“Looks like Zuckerberg Lied to Congress”


The New York Times is reporting that Facebook had “far-reaching data partnerships” with roughly sixty mobile phone manufacturers that allowed them to obtain private Facebook user data without their permission.

The list of device manufacturers includes Apple, Blackberry, Samsung and Microsoft, and the agreements allowed them to harvest Facebook user information like relationship status, religion and political affiliations. It also, The Times says, allowed the data of users’ Facebook friends to be collected as well, also without their permission.

Facebook only started to wind those relationships down in April 2018, according to the piece. The story drew harsh criticism from lawmakers on Capitol Hill.

“Sure looks like [Facebook CEO Mark] Zuckerberg lied to Congress about whether users have ‘complete control’ over who sees our data on Facebook. This needs to be investigated and the people responsible need to be held accountable,” wrote Rep. David Cicilline (D-RI) on Twitter.

Zuckerberg testified before Congress in April over a data breach from 2015 in which a data analytics firm, using a third-party app inappropriately harvested the data of what was believed to be 50 million Facebook users without their approval. Subsequent revelations would show the number to be closer to 87 million.

Facebook was widely condemned for failing to notify users of the breach and for not following up to ensure the data was deleted by the data analytics firm, as had been requested. The company only issued a when the story became public earlier this year.

“We didn’t take a broad enough view of our responsibility, and that was a big mistake. And it was my mistake. And I’m sorry. I started Facebook, I run it, and I’m responsible for what happens here,” Zuckerberg said in a statement during his testimony.

“But I’m committed to getting this right. And I believe that, over the coming years, once we fully work all these solutions through, people will see real differences,” he would add.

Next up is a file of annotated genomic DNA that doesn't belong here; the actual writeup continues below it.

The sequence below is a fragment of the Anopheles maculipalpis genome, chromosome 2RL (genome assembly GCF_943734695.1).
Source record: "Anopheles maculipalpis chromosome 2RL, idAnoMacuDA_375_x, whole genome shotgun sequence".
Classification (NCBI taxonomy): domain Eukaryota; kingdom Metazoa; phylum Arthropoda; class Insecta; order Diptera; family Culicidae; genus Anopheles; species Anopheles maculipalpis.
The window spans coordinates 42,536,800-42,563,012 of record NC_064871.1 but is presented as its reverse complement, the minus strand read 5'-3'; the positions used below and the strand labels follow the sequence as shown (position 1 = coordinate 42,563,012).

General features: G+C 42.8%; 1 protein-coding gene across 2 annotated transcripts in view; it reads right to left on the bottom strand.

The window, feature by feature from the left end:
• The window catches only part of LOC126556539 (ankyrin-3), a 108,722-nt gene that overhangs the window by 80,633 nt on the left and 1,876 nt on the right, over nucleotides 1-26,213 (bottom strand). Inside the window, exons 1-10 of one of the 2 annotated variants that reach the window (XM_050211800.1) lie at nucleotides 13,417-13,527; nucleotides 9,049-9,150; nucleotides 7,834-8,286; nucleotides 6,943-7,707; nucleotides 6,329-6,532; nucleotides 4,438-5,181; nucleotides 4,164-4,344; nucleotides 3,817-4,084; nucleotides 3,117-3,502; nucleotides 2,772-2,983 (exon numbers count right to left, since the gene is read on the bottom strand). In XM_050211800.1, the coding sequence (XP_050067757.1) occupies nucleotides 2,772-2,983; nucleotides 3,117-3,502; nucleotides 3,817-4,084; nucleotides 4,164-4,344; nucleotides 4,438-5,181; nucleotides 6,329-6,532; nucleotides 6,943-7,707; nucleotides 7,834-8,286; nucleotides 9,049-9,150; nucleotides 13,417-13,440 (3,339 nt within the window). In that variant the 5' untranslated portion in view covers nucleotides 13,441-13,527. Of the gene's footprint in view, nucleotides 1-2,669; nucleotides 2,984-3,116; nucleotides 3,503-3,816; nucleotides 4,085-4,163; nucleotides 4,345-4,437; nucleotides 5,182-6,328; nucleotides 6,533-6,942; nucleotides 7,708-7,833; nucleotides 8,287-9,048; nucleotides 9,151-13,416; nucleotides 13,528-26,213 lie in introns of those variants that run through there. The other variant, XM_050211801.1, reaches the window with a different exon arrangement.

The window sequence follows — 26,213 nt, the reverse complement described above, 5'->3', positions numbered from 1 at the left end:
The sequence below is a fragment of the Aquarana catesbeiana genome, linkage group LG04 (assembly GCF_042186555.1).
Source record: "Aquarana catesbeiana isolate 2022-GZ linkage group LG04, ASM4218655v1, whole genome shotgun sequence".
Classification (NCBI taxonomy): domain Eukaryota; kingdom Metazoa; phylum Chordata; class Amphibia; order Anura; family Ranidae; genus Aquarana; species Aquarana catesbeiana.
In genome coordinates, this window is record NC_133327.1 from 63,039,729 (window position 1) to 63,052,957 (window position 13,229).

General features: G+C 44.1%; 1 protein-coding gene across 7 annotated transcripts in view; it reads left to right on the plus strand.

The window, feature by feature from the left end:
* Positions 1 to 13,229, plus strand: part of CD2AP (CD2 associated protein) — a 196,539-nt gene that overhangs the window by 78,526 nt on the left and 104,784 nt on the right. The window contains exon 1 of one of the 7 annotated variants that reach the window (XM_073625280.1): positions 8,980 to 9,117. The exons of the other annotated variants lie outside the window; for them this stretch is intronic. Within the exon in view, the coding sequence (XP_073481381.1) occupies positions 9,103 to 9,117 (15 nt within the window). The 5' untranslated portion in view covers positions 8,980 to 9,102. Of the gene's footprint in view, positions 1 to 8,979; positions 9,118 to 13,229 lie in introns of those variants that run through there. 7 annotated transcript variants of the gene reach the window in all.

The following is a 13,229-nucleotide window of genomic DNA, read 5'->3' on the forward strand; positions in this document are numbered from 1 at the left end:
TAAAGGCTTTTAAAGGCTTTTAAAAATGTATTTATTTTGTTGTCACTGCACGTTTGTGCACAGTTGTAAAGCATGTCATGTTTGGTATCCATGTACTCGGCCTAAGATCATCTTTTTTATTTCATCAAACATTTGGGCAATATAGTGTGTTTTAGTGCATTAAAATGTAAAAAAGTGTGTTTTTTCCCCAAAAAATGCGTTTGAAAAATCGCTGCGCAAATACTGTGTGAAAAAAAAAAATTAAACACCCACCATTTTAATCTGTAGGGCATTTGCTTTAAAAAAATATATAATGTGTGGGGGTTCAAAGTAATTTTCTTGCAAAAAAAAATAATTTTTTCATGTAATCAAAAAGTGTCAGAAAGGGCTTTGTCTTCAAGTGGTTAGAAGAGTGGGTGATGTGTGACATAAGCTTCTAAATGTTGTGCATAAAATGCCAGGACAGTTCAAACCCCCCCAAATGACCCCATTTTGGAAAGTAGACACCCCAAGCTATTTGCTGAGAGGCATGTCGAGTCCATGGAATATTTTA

The company has challenged the assertions laid out in this week’s Times article.

“These partners signed agreements that prevented people’s Facebook information from being used for any other purpose than to recreate Facebook-like experiences. Partners could not integrate the user’s Facebook features with their devices without the user’s permission. And our partnership and engineering teams approved the Facebook experiences these companies built,” wrote Ime Archibong, Facebook’s VP of Product Partnerships in a blog post.

“Contrary to claims by the New York Times, friends’ information, like photos, was only accessible on devices when people made a decision to share their information with those friends. We are not aware of any abuse by these companies.”

Facebook has endured months of negative publicity over privacy issues and the way it handles users’ data. These latest revelations seems to have revived interest Congress has in the company and the way it protects user data.

“It feels a lot like we’ve been here before, @facebook. Would you like to revisit your previous statements to Congress about sharing users’ data with third-parties without their consent?” wrote Senator Richard Blumenthal (D-CT) on Twitter this week.

Photo by Brian Solis via Flickr